There is no evidence of a spike in tobacco-related crime due to price increases, and claims of potential organised crime are being overblown, says Maori affairs select committee chairman Tau Henare.
After a year-long inquiry, the committee yesterday released a report recommending strict measures aimed at halving smoking by 2015 and turning New Zealand into a smoke-free nation by 2025.
It wants the Government to reduce the amount of tobacco imported, force tobacco products to be sold in plain packaging, extend smoke-free areas to vehicles, ban vending machines, make tobacco companies fund smoking cessation products and ban tobacco displays in shops.
The report has plenty of support from health sector representatives, opposition MPs and the Maori Party, but a response from Cabinet is likely to be tempered.
Besides tobacco companies, one of the report's main opposers is the Association of Community Retailers (ACR), which argues that enforced changes to displays will be costly, and price spikes and limited supply will lead to more robberies and organised crime feeding a black market.
A spokesman from Police National Headquarters in Wellington said not enough statistics had been compiled since cigarette prices went up 10 per cent in May to suggest whether there had been a spike in tobacco-related robberies. Those figures would become clearer when statistics were released next April.
The ACR's tobacco spokesman Richard Green said statistics aside, his own experiences, and publicity about tobacco thefts over the past few months, pointed to an obvious increase in tobacco-related crime since May.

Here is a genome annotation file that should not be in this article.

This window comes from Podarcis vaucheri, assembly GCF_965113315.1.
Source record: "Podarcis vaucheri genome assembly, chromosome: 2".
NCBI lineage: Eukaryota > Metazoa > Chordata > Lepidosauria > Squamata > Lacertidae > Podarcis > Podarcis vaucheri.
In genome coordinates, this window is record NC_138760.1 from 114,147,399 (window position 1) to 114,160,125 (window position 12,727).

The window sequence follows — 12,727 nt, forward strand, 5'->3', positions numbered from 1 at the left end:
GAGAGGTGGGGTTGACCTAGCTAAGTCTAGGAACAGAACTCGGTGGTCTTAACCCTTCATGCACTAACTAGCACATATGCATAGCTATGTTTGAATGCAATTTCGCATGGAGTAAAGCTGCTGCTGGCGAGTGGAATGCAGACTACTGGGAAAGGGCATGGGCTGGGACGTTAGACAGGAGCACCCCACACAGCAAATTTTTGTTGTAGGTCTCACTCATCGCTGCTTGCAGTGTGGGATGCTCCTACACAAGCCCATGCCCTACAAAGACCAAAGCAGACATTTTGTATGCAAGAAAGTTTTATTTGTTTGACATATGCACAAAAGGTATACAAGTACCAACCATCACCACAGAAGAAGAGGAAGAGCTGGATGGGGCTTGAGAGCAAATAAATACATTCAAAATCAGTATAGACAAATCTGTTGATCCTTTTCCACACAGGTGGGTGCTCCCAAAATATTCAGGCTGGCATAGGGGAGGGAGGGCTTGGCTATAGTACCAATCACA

He argued it would only get worse with further price rises set for next year, and worse again if the select committee report's recommendations were implemented. Organised criminals would target bulk thefts of tobacco, while it was also realistic to expect bulk illegal imports, he said.
In terms of cost to retailers, having to redesign shop displays would hit retailers in the pocket, as would the drop in takings.
Mr Green said while his stance was about protecting small businesses financially and in terms of safety, there were also concerns about an erosion of rights.
"I want freedom of choice," he told NZPA. "I want our fundamental human rights given back to us in New Zealand."
Mr Henare said no evidence was provided to the select committee about a spike in robberies because of tobacco price rises.
"You might as well say it's because of the alignment of Mars and Jupiter," he said.
"All they are worried about is their bottom line, quite frankly, and if they are worried about their bottom line because of tobacco sales, then as far as I'm concerned they are just tobacconists, they are not dairies or retailers."
Mr Henare laughed off suggestions that strict controls could create a black market here, as tobacco was difficult to grow and it would be difficult to illegally import in anything but tiny quantities.
There has been speculation about links between the ACR and the tobacco industry.
Mr Green said he had undertaken public relations on behalf of retailers with some logistical assistance, including the use of office space from Glenn Inwood, a PR man who has represented Imperial Tobacco, but said he had not received any funding assistance.
"I don't have any communication with tobacco companies whatsoever," he said.
The police spokesman said police did not submit on the select committee's inquiry, and the time to have input would be if or when legislative changes were in the pipeline.